Maison François, London

Until 17 April, fans of François O’Neill’s French-style St James’s brasserie can celebrate spring with a playful “Cochon de Pâques” – a limited-edition Easter egg in the shape of a pig (£30).

Head pastry chef Jérémy Prakhin has hand-crafted the creature – which is filled with hazelnut gianduja – from chocolate supplied by Valrhona, a luxury French chocolatier based in the small town of Tain-l’Hermitage. Order online or pick up in-store.

Baltic Bakehouse, Liverpool

2am starts are a regular occurrence for the owners of this Merseyside bakery – not least during spring, when the award-winning pastry selection includes American-inspired “crack pie” (£25), cinnamon buns (£2.50) and, of course, hot-cross buns (£6 for six). Baltic Bakehouse’s recipe for the latter involves slow-fermented, gently spiced dough and a smattering of currants and raisins. Order early to avoid disappointment.

Pasticceria Marchesi 1824, Milan

Easily one of the world’s most stylish pâtisseries, Pasticceria Marchesi 1824 has been serving up fresh pastries, signature chocolates and classic Milanese panettone on Via Santa Maria alla Porta since 1824. Top of the list for spring should be the Sicilian orange-flavoured Colomba (from €42), a traditional Italian Easter bread that takes 48 hours to prepare.

Ladurée, Paris 

In 1930, French pastry chef Pierre Desfontaines had the idea of glueing two macaron shells together with a layer of creamy ganache. With that, the Parisian macaron was born, and Desfontaines – cousin of Louis Ernest Ladurée – turned his family bakery into a culinary institution. Now in its 160th year, Ladurée sells macarons all over the world, but the branch on Champs-Élysées remains the pâtisserie’s beating heart. And it’s not just macarons on offer (€18.50 for six) – Easter specialties include chocolate hens and eggs filled with pastry-shaped figurines.

Yu Chocolatier, Taipei 

“Chocolate works every time, for everyone.” So goes the slogan of this Taiwanese chocolate brand. Inspired by both French chocolate and the “terroir” of Taiwan, Yu Chocolatier specialises in seasonal chocolate bonbons (from NT$640 – about £17), which combine dark cacao with ingredients such as mango, basil and local whisky.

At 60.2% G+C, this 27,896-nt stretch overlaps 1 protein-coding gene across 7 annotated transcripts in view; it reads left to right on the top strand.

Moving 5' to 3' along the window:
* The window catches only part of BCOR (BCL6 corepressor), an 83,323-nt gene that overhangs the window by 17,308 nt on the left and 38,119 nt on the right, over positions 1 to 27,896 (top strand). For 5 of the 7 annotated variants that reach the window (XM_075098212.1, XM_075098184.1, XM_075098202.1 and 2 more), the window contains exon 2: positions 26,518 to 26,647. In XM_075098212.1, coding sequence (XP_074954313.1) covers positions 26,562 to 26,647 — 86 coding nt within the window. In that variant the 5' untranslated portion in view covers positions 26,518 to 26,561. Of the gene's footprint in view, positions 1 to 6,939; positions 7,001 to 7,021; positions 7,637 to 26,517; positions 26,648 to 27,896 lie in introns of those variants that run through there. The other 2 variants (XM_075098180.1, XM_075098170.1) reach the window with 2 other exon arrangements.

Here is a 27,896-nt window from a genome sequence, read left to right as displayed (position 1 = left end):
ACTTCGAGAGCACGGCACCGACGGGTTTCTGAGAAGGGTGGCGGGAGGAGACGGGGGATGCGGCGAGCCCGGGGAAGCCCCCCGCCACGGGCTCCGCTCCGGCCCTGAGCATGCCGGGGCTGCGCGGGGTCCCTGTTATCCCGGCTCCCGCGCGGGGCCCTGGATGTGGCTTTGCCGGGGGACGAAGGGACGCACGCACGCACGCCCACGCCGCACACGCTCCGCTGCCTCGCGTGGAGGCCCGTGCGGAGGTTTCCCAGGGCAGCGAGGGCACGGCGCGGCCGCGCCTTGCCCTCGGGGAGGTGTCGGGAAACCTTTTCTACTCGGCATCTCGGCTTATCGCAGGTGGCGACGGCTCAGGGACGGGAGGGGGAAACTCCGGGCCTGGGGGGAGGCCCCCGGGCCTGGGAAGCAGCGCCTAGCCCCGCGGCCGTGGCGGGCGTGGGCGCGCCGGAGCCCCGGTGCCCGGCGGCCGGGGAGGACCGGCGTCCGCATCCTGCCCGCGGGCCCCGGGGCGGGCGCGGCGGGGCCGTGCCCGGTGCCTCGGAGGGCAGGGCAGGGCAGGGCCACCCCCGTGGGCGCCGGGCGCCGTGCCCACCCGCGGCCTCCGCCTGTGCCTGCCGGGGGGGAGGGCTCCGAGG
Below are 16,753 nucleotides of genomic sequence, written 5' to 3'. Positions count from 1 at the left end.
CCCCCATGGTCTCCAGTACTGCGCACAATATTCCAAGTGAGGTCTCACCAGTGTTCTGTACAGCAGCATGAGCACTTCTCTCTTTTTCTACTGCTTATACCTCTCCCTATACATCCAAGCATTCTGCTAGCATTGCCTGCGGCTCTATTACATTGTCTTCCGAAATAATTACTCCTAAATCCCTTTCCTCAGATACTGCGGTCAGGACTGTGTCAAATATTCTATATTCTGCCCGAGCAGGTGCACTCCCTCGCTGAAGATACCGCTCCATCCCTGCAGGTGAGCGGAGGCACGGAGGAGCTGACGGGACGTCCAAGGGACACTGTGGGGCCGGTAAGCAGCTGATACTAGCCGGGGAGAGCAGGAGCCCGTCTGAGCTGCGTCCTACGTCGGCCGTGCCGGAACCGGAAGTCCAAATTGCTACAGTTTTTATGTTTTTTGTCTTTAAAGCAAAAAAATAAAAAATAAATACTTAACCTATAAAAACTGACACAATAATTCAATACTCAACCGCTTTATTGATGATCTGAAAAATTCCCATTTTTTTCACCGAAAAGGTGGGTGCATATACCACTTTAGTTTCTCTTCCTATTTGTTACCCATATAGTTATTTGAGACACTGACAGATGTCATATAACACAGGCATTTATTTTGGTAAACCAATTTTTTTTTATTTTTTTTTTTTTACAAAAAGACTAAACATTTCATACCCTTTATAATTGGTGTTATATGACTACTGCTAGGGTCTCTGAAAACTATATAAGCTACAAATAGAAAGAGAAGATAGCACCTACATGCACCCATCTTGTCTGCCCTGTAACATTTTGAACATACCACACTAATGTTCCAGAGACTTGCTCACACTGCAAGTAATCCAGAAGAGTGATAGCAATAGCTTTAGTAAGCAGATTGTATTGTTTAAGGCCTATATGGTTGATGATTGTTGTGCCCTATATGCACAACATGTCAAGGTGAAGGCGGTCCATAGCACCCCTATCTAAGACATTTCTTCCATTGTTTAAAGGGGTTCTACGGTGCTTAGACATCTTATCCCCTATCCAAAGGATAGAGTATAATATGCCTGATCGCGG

Niederegger, Lübeck

The secret of this shop’s marzipan has been handed down by members of the Niederegger family since the turn of the 19th-century. Characterised by its intense nutty flavour – a result of the recipe’s high quantity of almonds, which are “kissed by the sun” before being roasted over an open fire – Niederegger’s version is served alongside nougat, praline and nut cakes at the brand’s café in central Lübeck (otherwise known as the world’s capital of marzipan).

Shane Confectionery, Philadelphia

“Colossal” chocolate bunnies, sour gummy chicks, marshmallow robin eggs… Market Street’s Shane Confectionery is a haven for Easter confectionery. Based in the same duck-egg-blue shop since 1863 – and widely credited as America’s oldest candy store – the business is now run by brothers Ryan and Eric Berley, who honour its history with rows of glass jars, vintage cash registers and a range of “nostalgic confections”.

Chocolaterie Mary, Brussels

It was rue Royale, the street in Brussels frequented daily by King Albert I, on which chocolatier Mary Delluc chose to open her eponymous sweet shop. More than 100 years later, Chocolaterie Mary’s handmade pralines, truffles and caraques still draw crowds – as much for the elegant packaging and extravagant window displays as the treats themselves. Celebrate Easter with a box of colourful “petits œufs” (€23 for 250g).

The Meadow, Nob Hill, Portland

More than 400 different chocolate bars are to be found on this leafy corner of Portland’s Nob Hill neighbourhood, with plenty of flavours for the adventurous sweet tooth (think tomato, fig and “vanilla smoke”). Originally opened in 2006 to sell its owners’ favourite treats – an eclectic menu of salt, chocolate and cocktail bitters – today The Meadow has five outlets across the US and Japan, each showcasing the best artisan makers around the world.

Confeitaria Nacional, Lisbon

Portugal isn’t just known for its pastéis de natas: as well as Christmas “King Cake” (or bolo-rei), this part of the Iberian Peninsula is also home to folares, cinnamon-flavoured sweet breads traditionally baked with whole, unshelled eggs at Easter. Find them, alongside yolk-coloured egg candies (€6.75 for 15) and fruit cake (€39.80), at Confeitaria Nacional, Lisbon’s oldest bakery.

Articles You May Like

UK payments outage hits house sales
What caused the huge global IT outage?
Former rivals back Trump in show of Republican unity
Munis little changed, new-issue calendar remains healthy
‘Rentvesting’ can be ‘a good way to get into the property market,’ economist says. Here’s how it works